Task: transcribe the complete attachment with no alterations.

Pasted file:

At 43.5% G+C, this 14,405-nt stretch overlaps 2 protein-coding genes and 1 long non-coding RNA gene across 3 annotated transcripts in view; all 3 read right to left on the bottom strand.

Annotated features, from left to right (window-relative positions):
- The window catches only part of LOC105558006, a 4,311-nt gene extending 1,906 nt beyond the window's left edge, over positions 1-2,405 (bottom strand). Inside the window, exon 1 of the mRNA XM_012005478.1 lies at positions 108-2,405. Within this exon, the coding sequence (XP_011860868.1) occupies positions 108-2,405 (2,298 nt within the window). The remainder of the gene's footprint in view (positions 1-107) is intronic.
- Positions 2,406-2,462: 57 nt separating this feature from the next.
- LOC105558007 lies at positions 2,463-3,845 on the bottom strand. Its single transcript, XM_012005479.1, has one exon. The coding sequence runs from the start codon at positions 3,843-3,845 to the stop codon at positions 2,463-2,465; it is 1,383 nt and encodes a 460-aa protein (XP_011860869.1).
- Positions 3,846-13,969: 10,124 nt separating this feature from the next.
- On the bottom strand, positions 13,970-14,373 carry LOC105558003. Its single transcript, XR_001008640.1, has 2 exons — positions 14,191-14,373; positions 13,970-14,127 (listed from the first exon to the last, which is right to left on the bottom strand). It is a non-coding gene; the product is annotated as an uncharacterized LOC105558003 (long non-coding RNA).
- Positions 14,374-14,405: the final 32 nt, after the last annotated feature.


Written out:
At 43.5% G+C, this 14,405-nt stretch overlaps 2 protein-coding genes and 1 long non-coding RNA gene across 3 annotated transcripts in view; all 3 read right to left on the bottom strand.

Annotated features, from left to right (window-relative positions):
- The window catches only part of LOC105558006, a 4,311-nt gene extending 1,906 nt beyond the window's left edge, over positions 1-2,405 (bottom strand). Inside the window, exon 1 of the mRNA XM_012005478.1 lies at positions 108-2,405. Within this exon, the coding sequence (XP_011860868.1) occupies positions 108-2,405 (2,298 nt within the window). The remainder of the gene's footprint in view (positions 1-107) is intronic.
- Positions 2,406-2,462: 57 nt separating this feature from the next.
- LOC105558007 lies at positions 2,463-3,845 on the bottom strand. Its single transcript, XM_012005479.1, has one exon. The coding sequence runs from the start codon at positions 3,843-3,845 to the stop codon at positions 2,463-2,465; it is 1,383 nt and encodes a 460-aa protein (XP_011860869.1).
- Positions 3,846-13,969: 10,124 nt separating this feature from the next.
- On the bottom strand, positions 13,970-14,373 carry LOC105558003. Its single transcript, XR_001008640.1, has 2 exons — positions 14,191-14,373; positions 13,970-14,127 (listed from the first exon to the last, which is right to left on the bottom strand). It is a non-coding gene; the product is annotated as an uncharacterized LOC105558003 (long non-coding RNA).
- Positions 14,374-14,405: the final 32 nt, after the last annotated feature.